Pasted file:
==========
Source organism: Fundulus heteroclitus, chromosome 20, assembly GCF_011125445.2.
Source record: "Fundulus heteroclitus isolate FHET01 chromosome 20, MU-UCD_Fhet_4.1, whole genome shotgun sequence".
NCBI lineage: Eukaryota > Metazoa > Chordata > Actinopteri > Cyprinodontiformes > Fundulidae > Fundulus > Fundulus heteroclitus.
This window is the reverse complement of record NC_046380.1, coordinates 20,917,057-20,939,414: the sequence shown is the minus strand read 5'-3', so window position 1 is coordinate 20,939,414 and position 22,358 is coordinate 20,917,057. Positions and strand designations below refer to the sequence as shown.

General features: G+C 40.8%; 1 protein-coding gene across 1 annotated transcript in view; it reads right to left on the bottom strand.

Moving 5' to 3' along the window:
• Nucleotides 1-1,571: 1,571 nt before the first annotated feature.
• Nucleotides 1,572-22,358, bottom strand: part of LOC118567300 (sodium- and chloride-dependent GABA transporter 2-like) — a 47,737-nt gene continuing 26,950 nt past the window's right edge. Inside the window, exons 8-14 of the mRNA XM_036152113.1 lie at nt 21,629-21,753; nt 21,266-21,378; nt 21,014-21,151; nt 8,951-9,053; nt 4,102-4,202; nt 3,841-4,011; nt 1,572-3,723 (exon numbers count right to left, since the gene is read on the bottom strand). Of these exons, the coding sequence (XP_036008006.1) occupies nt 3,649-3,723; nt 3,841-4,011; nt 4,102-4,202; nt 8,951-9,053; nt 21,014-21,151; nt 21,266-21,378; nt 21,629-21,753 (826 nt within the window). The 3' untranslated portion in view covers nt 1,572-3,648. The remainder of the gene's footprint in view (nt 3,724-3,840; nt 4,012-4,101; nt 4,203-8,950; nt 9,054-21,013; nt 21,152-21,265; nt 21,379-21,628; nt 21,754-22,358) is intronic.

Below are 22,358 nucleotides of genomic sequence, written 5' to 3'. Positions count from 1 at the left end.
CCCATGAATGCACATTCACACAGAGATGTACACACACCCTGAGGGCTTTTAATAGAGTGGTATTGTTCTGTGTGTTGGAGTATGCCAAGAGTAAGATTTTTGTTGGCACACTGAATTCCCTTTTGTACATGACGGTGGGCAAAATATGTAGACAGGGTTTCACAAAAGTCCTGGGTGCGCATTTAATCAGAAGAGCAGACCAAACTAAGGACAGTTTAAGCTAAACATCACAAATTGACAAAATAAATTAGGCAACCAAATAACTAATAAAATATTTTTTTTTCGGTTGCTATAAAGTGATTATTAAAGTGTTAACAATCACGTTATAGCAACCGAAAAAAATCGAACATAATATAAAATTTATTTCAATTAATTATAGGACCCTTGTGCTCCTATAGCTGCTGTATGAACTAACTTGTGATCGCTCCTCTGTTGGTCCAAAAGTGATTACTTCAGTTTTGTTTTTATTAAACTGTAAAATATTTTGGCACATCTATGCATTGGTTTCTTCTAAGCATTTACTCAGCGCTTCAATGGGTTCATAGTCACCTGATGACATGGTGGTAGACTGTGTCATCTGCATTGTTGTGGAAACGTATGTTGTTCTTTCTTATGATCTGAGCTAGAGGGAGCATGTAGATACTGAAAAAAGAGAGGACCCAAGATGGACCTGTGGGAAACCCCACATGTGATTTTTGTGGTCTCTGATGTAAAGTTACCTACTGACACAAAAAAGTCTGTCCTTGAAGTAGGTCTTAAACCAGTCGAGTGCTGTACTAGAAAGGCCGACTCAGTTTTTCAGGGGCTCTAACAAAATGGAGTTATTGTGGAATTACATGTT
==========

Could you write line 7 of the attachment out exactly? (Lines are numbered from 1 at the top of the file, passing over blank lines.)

• Nucleotides 1-1,571: 1,571 nt before the first annotated feature.